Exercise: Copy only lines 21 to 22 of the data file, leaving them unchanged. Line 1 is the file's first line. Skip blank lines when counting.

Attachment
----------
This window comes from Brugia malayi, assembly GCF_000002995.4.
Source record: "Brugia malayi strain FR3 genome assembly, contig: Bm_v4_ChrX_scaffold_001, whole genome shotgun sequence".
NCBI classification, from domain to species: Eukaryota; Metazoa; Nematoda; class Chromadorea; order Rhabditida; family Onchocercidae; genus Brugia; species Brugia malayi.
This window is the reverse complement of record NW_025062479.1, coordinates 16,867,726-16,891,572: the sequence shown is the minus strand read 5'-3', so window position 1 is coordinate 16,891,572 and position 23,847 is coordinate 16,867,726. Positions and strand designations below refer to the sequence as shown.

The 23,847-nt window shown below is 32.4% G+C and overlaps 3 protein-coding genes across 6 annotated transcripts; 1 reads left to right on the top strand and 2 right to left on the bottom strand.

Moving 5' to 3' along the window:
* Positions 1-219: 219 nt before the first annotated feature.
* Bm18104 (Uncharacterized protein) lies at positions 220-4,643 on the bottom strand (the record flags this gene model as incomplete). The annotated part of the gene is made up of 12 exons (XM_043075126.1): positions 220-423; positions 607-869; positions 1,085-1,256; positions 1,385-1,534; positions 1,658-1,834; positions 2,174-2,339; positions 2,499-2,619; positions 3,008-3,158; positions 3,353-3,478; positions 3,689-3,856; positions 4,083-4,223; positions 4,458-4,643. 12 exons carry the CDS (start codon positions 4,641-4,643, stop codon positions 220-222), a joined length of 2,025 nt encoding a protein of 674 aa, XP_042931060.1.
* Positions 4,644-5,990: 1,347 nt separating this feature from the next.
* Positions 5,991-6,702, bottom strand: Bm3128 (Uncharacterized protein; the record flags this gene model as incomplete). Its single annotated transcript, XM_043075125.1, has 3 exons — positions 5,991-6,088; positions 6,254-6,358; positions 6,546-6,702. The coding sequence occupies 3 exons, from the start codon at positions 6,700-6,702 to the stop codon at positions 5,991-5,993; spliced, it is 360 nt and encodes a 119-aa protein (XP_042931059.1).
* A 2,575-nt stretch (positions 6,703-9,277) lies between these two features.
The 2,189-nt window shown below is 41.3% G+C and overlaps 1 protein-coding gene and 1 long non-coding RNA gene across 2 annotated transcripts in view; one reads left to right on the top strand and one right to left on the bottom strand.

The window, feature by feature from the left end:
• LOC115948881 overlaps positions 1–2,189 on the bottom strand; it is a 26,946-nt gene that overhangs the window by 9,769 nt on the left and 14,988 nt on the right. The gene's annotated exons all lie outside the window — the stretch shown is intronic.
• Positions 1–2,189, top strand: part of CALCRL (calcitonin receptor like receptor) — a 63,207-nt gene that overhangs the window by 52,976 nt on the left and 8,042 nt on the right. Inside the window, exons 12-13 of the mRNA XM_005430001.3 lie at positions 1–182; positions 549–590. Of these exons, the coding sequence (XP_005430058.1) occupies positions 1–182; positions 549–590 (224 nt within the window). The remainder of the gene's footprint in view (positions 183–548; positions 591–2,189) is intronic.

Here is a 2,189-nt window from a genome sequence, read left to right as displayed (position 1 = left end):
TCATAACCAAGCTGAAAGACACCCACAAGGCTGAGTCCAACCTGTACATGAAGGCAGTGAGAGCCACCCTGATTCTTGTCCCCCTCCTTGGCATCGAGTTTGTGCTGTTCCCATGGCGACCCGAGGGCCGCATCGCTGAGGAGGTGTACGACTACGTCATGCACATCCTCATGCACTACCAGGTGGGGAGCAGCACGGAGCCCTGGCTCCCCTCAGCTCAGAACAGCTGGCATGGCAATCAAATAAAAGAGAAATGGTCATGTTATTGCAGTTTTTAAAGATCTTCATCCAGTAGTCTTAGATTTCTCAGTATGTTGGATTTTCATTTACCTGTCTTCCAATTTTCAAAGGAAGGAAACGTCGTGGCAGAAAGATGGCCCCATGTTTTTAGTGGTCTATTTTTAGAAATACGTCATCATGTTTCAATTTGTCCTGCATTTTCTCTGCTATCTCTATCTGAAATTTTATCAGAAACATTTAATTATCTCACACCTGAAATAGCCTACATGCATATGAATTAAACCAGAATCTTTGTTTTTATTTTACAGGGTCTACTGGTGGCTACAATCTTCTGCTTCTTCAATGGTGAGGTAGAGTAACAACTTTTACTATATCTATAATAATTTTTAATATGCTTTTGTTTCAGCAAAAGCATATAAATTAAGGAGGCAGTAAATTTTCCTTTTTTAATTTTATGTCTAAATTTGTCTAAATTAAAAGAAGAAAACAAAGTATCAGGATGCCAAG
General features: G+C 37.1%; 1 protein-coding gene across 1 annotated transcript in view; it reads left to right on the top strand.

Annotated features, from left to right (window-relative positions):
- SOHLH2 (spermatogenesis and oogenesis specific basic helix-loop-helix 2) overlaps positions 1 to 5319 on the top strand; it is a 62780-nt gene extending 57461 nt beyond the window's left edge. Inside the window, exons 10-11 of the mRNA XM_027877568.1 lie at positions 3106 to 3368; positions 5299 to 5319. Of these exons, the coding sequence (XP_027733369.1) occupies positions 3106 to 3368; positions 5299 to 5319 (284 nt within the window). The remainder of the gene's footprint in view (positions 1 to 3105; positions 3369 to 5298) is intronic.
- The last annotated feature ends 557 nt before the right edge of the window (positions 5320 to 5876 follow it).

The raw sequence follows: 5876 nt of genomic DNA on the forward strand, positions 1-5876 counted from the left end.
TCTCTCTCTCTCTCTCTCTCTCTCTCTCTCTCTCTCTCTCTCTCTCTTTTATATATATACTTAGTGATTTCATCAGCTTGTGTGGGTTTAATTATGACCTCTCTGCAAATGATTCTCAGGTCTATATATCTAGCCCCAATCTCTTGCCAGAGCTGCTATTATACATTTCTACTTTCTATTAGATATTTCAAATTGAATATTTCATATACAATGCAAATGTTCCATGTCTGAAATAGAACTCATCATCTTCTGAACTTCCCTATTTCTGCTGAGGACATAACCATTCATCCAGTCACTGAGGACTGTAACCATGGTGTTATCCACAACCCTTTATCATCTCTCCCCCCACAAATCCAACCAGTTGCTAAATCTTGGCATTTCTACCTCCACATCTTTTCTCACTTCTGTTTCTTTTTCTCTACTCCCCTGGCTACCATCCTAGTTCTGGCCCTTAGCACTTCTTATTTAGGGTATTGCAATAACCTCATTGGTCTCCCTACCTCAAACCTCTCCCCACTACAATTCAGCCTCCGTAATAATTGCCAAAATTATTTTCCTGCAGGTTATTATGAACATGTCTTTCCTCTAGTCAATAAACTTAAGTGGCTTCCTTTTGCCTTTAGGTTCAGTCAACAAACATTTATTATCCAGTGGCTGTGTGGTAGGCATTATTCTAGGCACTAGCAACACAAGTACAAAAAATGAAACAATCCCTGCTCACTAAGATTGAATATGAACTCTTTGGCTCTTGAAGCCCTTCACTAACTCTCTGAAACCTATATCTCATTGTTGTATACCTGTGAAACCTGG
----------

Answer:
- The last annotated feature ends 557 nt before the right edge of the window (positions 5320 to 5876 follow it).

The raw sequence follows: 5876 nt of genomic DNA on the forward strand, positions 1-5876 counted from the left end.